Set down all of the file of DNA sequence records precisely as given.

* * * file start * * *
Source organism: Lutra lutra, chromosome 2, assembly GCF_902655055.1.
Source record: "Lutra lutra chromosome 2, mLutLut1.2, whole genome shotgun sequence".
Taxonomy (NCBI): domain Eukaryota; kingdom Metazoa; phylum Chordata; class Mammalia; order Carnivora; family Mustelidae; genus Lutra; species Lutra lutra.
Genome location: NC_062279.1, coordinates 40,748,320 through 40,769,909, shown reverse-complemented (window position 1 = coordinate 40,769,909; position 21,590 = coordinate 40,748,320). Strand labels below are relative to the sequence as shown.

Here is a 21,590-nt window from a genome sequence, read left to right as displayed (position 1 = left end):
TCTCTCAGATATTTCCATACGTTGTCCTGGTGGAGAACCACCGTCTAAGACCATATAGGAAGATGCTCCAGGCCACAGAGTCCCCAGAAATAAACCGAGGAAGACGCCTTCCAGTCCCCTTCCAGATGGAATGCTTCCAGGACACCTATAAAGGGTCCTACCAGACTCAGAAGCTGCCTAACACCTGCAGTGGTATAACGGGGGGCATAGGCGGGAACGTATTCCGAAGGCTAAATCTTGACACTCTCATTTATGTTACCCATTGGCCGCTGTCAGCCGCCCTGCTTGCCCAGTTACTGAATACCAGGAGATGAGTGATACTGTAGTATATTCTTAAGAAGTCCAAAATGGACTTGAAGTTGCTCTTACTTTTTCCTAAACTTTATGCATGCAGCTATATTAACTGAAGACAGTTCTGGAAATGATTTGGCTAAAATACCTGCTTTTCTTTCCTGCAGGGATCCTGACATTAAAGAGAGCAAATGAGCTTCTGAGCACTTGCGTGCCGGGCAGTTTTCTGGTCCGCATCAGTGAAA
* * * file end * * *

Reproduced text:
Source organism: Lutra lutra, chromosome 2, assembly GCF_902655055.1.
Source record: "Lutra lutra chromosome 2, mLutLut1.2, whole genome shotgun sequence".
Taxonomy (NCBI): domain Eukaryota; kingdom Metazoa; phylum Chordata; class Mammalia; order Carnivora; family Mustelidae; genus Lutra; species Lutra lutra.
Genome location: NC_062279.1, coordinates 40,748,320 through 40,769,909, shown reverse-complemented (window position 1 = coordinate 40,769,909; position 21,590 = coordinate 40,748,320). Strand labels below are relative to the sequence as shown.

Here is a 21,590-nt window from a genome sequence, read left to right as displayed (position 1 = left end):
TCTCTCAGATATTTCCATACGTTGTCCTGGTGGAGAACCACCGTCTAAGACCATATAGGAAGATGCTCCAGGCCACAGAGTCCCCAGAAATAAACCGAGGAAGACGCCTTCCAGTCCCCTTCCAGATGGAATGCTTCCAGGACACCTATAAAGGGTCCTACCAGACTCAGAAGCTGCCTAACACCTGCAGTGGTATAACGGGGGGCATAGGCGGGAACGTATTCCGAAGGCTAAATCTTGACACTCTCATTTATGTTACCCATTGGCCGCTGTCAGCCGCCCTGCTTGCCCAGTTACTGAATACCAGGAGATGAGTGATACTGTAGTATATTCTTAAGAAGTCCAAAATGGACTTGAAGTTGCTCTTACTTTTTCCTAAACTTTATGCATGCAGCTATATTAACTGAAGACAGTTCTGGAAATGATTTGGCTAAAATACCTGCTTTTCTTTCCTGCAGGGATCCTGACATTAAAGAGAGCAAATGAGCTTCTGAGCACTTGCGTGCCGGGCAGTTTTCTGGTCCGCATCAGTGAAA